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If you're so smart, why is your brain convinced you're invisible?

Tricking the brain into thinking its body can't be seen is easier than you might think. That can be helpful in stressful situations, but does it make virtual reality more dangerous?

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This photo montage shows how the illusion of having an invisible body was created. Staffan Larsson

Your brain might not be as smart as it thinks it is, but that could be good news for fulfilling your childhood (and let's be honest, your adulthood) fantasies of being invisible.

Using a virtual-reality headset and just a few props, researchers at the Karolinska Institutet in Sweden were able to essentially trick study participants into thinking and feeling as though they were invisible. The mere illusion of having an invisible body lowered levels of social anxiety in the test subjects, despite being fully aware of the illusion.

Here's how it works, according to the scientists. The study participant puts on a virtual-reality headset while standing and then looks down toward where their body should be, but instead sees a live camera feed pointed at an identical empty space in the same room. The participant is then touched on the abdomen with a paintbrush, while an identical paintbrush is seen via the live virtual feed touching the area of their "invisible abdomen."

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This guy feels invisible. Staffan Larsson

This high-tech but ultimately simple perceptual illusion, which was performed on 125 study participants, was enough to trick the brain into believing that it was suddenly in control of an invisible body.

"Within less than a minute, the majority of the participants started to transfer the sensation of touch to the portion of empty space where they saw the paintbrush move and experienced an invisible body in that position," Arvid Guterstam, lead author of a paper published Thursday in the journal Scientific Reports, said in a statement.

The hope is that the findings might one day play a role in treatments for social anxiety disorder, whose sufferers experience fear, sometimes extreme and debilitating, of certain social situations. In another experiment, the researchers found that the illusion of invisibility also reduced the stress felt when participants were placed in front of an audience of strangers.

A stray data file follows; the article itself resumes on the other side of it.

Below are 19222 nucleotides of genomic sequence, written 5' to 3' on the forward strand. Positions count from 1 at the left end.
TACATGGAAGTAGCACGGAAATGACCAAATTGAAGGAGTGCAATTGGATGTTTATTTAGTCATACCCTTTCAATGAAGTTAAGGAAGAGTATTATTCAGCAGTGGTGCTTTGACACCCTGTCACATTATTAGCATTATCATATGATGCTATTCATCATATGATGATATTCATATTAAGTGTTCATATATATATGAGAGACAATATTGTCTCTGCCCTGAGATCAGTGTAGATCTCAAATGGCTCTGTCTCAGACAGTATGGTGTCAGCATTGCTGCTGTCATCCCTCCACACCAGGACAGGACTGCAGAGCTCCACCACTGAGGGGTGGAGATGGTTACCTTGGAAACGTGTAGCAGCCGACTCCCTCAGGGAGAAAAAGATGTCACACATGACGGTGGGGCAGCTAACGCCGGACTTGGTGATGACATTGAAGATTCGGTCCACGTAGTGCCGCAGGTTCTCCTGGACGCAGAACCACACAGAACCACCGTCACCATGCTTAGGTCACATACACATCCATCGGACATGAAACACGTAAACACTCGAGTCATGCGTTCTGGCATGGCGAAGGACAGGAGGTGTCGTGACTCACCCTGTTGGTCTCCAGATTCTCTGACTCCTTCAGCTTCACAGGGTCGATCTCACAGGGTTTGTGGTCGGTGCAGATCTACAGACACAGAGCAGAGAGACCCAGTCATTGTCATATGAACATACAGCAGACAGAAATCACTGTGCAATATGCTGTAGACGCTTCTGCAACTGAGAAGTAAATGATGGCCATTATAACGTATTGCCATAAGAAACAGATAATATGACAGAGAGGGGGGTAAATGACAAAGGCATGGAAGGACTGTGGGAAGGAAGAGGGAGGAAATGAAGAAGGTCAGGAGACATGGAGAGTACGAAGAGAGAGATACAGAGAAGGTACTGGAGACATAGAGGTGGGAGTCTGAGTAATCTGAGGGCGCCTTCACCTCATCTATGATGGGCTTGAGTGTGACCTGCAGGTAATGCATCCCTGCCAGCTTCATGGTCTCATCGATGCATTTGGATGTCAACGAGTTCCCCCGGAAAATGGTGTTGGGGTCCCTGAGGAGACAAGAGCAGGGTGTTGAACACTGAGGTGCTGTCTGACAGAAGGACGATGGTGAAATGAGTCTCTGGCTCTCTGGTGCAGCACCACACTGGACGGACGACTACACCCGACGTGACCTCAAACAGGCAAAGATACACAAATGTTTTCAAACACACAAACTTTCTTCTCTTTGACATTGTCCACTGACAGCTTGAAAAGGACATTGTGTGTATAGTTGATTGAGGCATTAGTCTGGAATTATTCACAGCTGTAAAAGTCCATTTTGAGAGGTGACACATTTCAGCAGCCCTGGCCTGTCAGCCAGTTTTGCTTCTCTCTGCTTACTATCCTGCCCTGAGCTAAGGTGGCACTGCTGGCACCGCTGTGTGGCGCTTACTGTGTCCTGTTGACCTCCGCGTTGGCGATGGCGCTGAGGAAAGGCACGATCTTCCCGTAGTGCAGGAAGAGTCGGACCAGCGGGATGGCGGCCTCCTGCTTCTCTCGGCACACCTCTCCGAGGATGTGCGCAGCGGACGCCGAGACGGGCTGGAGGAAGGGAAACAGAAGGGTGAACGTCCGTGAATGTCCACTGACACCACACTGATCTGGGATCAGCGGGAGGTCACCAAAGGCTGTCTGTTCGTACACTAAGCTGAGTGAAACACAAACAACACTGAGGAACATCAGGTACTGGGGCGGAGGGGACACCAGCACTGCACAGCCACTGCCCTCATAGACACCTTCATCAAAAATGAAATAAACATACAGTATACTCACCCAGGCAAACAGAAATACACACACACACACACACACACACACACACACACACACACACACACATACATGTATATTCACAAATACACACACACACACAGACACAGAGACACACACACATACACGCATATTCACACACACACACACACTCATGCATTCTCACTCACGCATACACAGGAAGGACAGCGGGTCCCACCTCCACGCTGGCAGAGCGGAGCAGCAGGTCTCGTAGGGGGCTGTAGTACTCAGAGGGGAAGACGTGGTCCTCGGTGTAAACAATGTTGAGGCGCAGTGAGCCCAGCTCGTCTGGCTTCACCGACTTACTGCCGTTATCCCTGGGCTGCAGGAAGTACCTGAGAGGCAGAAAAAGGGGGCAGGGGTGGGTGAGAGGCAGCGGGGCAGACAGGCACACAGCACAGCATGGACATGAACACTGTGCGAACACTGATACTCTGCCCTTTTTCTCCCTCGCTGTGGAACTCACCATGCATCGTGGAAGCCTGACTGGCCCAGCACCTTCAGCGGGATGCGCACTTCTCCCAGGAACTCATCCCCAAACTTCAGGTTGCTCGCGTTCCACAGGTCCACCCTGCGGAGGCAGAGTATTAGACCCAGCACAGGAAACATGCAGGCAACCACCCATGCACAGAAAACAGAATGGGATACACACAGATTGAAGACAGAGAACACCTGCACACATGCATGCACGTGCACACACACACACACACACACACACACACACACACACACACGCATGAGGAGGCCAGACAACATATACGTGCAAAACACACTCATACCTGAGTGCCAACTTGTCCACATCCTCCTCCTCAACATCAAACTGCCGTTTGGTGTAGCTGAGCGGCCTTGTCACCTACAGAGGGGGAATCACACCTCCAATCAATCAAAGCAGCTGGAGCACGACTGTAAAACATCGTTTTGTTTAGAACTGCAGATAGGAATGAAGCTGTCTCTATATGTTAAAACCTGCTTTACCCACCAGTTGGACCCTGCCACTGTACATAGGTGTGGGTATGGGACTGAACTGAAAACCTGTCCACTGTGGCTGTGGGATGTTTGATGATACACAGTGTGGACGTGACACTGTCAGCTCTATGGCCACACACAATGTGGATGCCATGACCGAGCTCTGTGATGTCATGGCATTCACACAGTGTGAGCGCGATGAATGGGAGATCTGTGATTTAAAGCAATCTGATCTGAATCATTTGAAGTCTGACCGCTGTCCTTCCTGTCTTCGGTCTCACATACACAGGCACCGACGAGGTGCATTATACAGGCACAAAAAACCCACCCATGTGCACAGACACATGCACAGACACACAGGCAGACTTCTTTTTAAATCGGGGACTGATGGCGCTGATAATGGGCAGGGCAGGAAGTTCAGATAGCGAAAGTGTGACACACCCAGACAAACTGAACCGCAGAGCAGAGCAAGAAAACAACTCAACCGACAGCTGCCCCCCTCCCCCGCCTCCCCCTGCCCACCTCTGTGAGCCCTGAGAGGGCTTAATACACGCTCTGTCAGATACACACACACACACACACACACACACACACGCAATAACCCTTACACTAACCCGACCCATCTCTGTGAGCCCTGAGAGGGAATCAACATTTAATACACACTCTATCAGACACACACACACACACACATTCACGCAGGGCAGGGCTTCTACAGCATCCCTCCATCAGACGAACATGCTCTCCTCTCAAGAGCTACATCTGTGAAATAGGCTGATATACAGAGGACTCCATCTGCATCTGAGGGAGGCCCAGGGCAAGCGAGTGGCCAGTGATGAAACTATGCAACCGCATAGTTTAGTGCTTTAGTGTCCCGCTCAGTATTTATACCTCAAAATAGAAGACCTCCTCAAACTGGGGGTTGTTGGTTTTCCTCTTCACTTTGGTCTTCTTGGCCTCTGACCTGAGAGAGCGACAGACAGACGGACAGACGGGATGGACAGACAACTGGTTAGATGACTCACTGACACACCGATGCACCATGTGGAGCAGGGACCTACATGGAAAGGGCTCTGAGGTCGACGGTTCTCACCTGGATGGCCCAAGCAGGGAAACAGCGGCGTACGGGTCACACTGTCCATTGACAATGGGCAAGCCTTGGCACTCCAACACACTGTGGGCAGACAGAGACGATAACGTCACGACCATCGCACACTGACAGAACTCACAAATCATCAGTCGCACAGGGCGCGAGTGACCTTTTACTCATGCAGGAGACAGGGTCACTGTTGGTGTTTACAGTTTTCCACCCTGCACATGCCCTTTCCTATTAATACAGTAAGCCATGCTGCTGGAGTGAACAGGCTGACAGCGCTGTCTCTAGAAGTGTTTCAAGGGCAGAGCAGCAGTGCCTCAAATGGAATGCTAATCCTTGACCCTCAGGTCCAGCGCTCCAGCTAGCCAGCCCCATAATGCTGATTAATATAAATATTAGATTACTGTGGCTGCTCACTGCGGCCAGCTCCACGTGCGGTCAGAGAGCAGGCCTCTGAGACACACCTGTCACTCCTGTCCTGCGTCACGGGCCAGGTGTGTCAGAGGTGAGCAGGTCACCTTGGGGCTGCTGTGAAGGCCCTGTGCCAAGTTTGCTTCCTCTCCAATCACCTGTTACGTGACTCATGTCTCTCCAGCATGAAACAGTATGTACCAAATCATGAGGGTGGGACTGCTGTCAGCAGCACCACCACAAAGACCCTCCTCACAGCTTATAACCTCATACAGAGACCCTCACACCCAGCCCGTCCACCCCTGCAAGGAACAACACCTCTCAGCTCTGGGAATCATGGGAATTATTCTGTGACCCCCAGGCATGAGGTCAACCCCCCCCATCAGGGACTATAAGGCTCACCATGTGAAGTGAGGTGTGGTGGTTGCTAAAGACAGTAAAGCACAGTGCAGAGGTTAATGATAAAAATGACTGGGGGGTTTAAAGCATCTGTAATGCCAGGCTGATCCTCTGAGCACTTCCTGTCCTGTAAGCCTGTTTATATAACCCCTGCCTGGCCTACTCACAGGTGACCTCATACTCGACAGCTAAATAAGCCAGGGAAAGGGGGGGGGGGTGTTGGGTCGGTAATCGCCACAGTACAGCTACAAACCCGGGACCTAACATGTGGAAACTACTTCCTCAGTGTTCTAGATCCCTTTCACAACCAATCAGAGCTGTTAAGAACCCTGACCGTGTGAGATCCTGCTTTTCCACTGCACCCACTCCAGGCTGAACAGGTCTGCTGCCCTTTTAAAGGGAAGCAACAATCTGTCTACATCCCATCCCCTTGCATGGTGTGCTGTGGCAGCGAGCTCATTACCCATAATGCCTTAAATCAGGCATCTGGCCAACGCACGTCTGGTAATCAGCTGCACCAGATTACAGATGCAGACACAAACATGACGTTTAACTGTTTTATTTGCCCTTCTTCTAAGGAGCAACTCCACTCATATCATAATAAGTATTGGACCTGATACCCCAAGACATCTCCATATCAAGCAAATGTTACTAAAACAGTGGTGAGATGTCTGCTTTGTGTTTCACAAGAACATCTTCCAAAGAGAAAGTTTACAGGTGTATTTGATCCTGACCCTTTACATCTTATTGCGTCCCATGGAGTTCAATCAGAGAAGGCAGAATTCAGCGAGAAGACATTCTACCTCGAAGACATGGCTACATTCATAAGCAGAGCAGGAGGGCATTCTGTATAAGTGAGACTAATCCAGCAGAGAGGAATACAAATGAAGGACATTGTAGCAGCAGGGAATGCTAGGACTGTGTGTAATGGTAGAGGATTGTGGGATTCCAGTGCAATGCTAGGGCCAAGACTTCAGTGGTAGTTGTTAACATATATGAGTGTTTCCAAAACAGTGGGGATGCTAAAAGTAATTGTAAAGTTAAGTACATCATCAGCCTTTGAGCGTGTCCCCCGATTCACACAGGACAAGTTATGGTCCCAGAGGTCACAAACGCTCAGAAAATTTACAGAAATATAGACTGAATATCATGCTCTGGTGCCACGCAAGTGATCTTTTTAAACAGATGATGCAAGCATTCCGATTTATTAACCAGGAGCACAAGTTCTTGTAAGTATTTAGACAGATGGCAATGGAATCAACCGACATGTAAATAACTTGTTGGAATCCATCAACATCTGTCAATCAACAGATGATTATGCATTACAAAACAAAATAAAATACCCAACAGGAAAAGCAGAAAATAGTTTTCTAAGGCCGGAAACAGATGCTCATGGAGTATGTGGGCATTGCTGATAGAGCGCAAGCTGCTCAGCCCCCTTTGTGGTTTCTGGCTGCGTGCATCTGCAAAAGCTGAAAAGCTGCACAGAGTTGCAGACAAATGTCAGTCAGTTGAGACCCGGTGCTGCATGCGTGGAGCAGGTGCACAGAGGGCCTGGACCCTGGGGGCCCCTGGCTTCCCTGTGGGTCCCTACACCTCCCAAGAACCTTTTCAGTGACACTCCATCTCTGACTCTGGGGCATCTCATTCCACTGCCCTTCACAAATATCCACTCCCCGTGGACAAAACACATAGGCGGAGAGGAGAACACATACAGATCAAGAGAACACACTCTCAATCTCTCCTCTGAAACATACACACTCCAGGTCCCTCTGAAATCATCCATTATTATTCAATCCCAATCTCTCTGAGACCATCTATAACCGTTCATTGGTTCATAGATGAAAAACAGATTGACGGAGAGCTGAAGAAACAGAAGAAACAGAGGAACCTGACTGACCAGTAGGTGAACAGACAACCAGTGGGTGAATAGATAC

"We found that their heart rate and self-reported stress level during the 'performance' was lower when they immediately prior had experienced the invisible body illusion compared to when they experienced having a physical body," Guterstam said.

So there's plenty of reason to believe that feeling invisible can help you to chill out, but perhaps most interesting for science fiction fans is the way in which the researchers sought to demonstrate that participants' brains had really bought into the illusion. This was done by making a stabbing motion with a knife at the empty space where the belly of the "invisible body" was perceived to be.

Presumably, this is the point where many subjects began to regret volunteering for the experiment, as they showed an elevated sweat response to the threat of the knife. That response was absent when the illusion was broken, leading the researchers to conclude that the brain interpreted the threat to empty space as a threat against its invisible body, thanks to the power of the illusion.

This leads to the most obvious question that the researchers failed to address: Does this mean that if you died in the Matrix, you really would die in real life? Is the body's physical response that closely tied to illusory threats that it might go into a state of shock?

"I wouldn't go as far as to claim that being killed in the Matrix would lead to a fatal state shock, however, you would definitely show an elevated sweat response," Guterstam told CNET's Crave blog in an e-mail.

Thank goodness. Looks like the folks at Oculus/Facebook won't have to lawyer up and I can finally feel a little less stressed during the next CraveCast without having to do terrible things to ravens to get my invisibility chill time on beforehand.